• 48A: Mount near Olympus (OSSA) — considered ETNA, but that's on Sicily, which ... honestly, I don't know where "Olympus" is, but I'm pretty sure it's in Greece. Four-letter mountains from ancient literature = ETNA or OSSA (if it's three letters, you're probably looking at IDA) (if five, MT. IDA) (IDA is on Crete, btw) (also, Mount OSSA is the highest point in Tasmania ... you know, in case that ever comes up)
Signed, Rex Parker, King of CrossWorld

[Follow Rex Parker on Twitter and Facebook]

123 comments:

Frantic Sloth 12:20 AM  

Dang it! This was much too easy for a Saturday. If ever a puzzle was crying out for a FIBONACCISERIES...

Someone explain ATTACH as an "Online action symbolized by a paper clip" to me because it looks wrong - or at the very least bizarre.
Wouldn't the "action" be ATTACHing? Or is this supposed to be some kind of directive to attach something if you see a paper clip? I gotta say I've never seen that and I'm not fond of taking orders from office doodads anyway.

Who knew the BEANIEBABY was "the world's first internet sensation"? This seems unlikely. Literally all the charm of a BEANIEBABY is having and holding one. MEREly looking at them on the internet seems unfulfilling and a tad voyeuristic. No judgement if that's your thing, but I'll need some convincing of that "internet sensation" claim.

I see WETRAGS in more of a party pooper or Debbie Downer vein than "spineless". WEinieS made more sense to me, so that was my big stumbling block.

Some nice clueing and a good amount of words with decent length, but as I started out saying - way too easy.

I want my Saturday back! 🧐

Joaquin 12:21 AM  

"Spineless weasels" is an expression I find myself using a lot of late so I, too, fell into the weasel trap. Also, never having heard of WAKANDA slowed me down as it just didn't look kosher (a quick Google lookup set me straight).

jae 12:33 AM  

Easier than yesterday’s by a bunch and yesterday’s wasn’t that tough. @Rex - me too for yoga before CAMO, which was fixed by MAIN COURSE, and which was my only erasure. There is some nice stuff here, but it’s just not a Saturday. Liked it, except...

Two archive puzzles that may give you more of a challenge are:

Frank Longo’s June 17, 1995 offering and A. J. Santora’s August 12, 1995. I’m still working on the Santora puzzle. The bottom half is more than a tad tough. As always, your milage may very.

Loren Muse Smith 1:13 AM  

CRAZY BUSY is such a fresh, in-the-language phrase. I’ve been noticing recently all the adjectives that speakers are repurposing into adverbs. That party last night was stupid crowded. Not just pretty crowded. Stupid crowded. I wish we used ugly this way. I get ugly mad sometimes: face kinda flattens out sideways, nostrils flare, ears pin back. . . Wait. We do use ugly as an adverb: when Simba, Nala, and Rafiki hold up the new baby on Pride Rock at the end of Lion King, I ugly cry. I also ugly sneeze. My daughter prissy sneezes, and oh how I covet that ability. I’m pretty sure I ugly sleep, too.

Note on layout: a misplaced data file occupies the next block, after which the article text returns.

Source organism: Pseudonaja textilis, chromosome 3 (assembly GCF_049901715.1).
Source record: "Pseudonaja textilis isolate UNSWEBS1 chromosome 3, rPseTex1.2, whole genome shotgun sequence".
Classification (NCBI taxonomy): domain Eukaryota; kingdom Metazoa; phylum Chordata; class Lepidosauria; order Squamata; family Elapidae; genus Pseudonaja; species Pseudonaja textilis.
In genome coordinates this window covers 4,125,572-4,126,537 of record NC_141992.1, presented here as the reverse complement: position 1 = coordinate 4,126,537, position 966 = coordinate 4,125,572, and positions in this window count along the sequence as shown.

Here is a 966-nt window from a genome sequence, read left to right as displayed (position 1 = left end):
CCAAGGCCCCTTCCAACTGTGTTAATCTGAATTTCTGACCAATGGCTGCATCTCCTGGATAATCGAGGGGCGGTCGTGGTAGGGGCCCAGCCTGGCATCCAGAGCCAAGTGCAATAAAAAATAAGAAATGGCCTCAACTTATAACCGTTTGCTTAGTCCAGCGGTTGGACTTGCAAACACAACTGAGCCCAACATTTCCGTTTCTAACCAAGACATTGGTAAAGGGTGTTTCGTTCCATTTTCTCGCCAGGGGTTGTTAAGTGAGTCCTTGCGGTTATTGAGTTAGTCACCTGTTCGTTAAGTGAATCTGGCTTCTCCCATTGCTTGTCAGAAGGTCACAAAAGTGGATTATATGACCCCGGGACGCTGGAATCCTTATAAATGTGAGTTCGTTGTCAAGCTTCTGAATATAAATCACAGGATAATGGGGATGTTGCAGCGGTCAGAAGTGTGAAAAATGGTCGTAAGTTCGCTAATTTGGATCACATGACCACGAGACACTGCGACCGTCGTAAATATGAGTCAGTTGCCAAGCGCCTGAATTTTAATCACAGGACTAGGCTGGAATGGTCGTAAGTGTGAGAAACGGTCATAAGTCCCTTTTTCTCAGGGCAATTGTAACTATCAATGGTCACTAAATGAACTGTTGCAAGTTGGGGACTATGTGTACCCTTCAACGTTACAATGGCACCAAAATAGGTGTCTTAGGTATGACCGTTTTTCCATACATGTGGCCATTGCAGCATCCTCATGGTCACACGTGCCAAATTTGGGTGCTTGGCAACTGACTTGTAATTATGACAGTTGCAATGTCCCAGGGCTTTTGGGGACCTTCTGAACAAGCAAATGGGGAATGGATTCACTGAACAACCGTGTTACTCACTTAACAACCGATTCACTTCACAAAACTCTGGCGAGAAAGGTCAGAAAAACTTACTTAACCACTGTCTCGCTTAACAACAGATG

I kept going back and looking at YACHTED right next to BLOAT. A boat is a boat. A big old yacht is a bloat. It’s my dream to be a passenger on Below Deck, and whenever crew members are doing their little interviews to the camera, they’ll say only nice things about me. My plan is to be agreeable and stupid grateful for everything.

Hazards for rural travel. Hmm. Here are the things I’ve swerved to miss on the way to school in the morning: rabbits, possums, raccoons, skunks, deer, goats, a fox, a cow, two horses (who absolutely would not move off the road out of my way), fallen tree. And Mr. Poage’s wife almost hit a bear a couple years ago.

Loved the clue for NAPA. I don’t know much at all about wine, but whenever I’m supposed to be tasting one, I swirl the liquid in the glass and pretend to admire the legs. Then I put my nose all the way down in the glass to sniff it with a knowing look. At this point, I can say anything to the other tasters I’m getting a smoky bergamot with [squint, look to the side, consider] delightful pickled herring notes and like an asparagus finish. They'll all nod and agree and admire my bs talk 'cause no one wants to look like they don't understand wine, and they all want to be the most impressive taster in the eyes of the guy in charge. I tell ya, being at a wine tasting can pretentiousize the crap out of you. I usually leave small enough to fit in a matchbox.

“They’re broken at marathons” – where do you even start with that? Bones, spirits, shoes. . . I ran for years – ok jogged – and hated Every. Step. I. Ever. Took.

GOATHERD – Mom and I just got into an argument about calling children kids. Sigh. She still insists that kids are animals. Well. Duh. I asked her if she still referred to my sisters and me as her children. She said she didn’t know but that she wouldn’t call us kids but I don’t believe her since how most people *think* they speak is crazy different from how they *actually* speak and besides I chewed up an swallowed a rock once in Joanne H’s driveway so I’ve earned kid status.